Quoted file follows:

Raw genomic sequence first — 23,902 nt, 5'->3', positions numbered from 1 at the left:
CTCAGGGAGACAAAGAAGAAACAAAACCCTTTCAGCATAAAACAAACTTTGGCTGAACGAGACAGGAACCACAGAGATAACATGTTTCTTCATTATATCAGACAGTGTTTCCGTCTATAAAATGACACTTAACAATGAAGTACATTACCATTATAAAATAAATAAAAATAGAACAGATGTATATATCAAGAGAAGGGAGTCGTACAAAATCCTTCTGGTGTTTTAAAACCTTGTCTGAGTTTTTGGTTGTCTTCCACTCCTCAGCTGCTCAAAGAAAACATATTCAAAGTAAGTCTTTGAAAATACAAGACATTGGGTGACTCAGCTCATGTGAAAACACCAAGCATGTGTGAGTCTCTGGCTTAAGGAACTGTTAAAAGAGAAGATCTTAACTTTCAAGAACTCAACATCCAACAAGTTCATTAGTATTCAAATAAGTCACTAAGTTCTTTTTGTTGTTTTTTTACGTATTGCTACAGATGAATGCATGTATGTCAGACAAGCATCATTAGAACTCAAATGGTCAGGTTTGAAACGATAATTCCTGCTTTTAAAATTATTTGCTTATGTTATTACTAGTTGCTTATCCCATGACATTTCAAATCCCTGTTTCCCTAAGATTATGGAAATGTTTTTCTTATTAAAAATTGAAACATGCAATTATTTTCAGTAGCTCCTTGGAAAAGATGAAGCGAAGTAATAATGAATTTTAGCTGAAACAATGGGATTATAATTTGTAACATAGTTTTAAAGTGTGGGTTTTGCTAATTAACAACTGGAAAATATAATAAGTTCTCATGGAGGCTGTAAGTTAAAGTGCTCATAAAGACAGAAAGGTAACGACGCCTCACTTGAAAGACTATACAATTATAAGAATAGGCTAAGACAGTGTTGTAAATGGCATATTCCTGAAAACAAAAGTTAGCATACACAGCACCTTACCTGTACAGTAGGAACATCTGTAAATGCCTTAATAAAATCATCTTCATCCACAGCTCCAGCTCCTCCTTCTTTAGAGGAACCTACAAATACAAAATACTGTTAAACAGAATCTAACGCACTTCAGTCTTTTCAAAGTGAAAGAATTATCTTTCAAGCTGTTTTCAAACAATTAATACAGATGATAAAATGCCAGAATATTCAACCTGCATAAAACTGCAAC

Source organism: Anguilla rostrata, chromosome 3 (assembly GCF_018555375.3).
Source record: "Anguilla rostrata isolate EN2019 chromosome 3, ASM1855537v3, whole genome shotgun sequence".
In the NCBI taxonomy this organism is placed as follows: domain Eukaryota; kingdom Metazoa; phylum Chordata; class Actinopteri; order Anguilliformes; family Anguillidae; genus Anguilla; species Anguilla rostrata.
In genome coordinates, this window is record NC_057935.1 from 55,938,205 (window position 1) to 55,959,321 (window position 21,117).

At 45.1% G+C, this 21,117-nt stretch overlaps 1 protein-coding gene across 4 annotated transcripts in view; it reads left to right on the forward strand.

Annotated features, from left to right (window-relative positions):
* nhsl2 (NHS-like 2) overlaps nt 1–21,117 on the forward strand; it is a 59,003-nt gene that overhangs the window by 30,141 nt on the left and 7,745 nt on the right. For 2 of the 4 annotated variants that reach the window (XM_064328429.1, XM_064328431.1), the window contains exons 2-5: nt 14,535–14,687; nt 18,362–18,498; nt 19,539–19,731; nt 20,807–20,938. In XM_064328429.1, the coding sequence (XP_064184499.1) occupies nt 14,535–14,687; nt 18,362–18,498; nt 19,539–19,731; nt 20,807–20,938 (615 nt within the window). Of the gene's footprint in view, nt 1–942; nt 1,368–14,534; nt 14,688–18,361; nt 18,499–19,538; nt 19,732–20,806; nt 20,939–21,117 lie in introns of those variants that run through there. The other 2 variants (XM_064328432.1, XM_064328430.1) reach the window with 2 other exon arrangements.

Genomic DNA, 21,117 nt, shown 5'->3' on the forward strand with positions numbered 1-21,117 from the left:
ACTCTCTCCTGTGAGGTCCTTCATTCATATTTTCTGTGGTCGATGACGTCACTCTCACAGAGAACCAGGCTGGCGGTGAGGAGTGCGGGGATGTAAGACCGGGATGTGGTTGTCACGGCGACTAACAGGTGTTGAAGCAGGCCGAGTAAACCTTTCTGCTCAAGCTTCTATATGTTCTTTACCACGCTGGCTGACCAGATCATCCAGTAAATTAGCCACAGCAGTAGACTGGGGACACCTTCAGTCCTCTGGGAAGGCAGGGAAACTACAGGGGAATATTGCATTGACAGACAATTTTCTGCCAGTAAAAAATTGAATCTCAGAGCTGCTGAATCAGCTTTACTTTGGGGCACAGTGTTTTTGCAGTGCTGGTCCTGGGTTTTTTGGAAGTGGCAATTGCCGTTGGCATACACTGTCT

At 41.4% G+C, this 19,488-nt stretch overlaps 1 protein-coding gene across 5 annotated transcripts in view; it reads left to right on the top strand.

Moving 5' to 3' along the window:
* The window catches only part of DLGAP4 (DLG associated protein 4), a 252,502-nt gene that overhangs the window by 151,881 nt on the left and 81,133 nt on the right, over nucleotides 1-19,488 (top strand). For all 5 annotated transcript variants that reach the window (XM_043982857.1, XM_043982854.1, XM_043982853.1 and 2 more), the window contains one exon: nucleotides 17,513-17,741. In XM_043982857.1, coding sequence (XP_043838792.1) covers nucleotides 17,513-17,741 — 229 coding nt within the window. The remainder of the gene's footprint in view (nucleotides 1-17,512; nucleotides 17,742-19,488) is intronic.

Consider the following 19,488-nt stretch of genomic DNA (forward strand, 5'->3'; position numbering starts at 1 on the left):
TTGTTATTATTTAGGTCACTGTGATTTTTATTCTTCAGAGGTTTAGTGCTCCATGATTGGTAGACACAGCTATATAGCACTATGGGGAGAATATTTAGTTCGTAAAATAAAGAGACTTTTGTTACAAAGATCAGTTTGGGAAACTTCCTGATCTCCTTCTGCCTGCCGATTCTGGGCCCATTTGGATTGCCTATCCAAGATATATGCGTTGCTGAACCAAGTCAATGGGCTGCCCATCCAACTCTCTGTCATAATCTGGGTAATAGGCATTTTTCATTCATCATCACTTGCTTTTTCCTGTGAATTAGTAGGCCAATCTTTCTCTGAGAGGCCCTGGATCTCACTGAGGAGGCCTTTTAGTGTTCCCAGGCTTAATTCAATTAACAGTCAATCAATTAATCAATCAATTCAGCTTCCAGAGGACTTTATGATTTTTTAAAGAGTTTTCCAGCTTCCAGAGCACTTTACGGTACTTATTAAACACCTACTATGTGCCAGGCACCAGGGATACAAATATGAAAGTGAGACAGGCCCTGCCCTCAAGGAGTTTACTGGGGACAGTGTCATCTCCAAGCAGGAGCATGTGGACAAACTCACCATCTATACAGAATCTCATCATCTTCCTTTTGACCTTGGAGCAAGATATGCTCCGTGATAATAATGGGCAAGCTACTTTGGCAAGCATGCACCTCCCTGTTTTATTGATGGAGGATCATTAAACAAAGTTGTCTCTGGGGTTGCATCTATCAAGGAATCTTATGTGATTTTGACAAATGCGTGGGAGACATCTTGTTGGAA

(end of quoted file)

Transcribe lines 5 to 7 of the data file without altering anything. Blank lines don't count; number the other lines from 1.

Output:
In the NCBI taxonomy this organism is placed as follows: domain Eukaryota; kingdom Metazoa; phylum Chordata; class Actinopteri; order Anguilliformes; family Anguillidae; genus Anguilla; species Anguilla rostrata.
In genome coordinates, this window is record NC_057935.1 from 55,938,205 (window position 1) to 55,959,321 (window position 21,117).

At 45.1% G+C, this 21,117-nt stretch overlaps 1 protein-coding gene across 4 annotated transcripts in view; it reads left to right on the forward strand.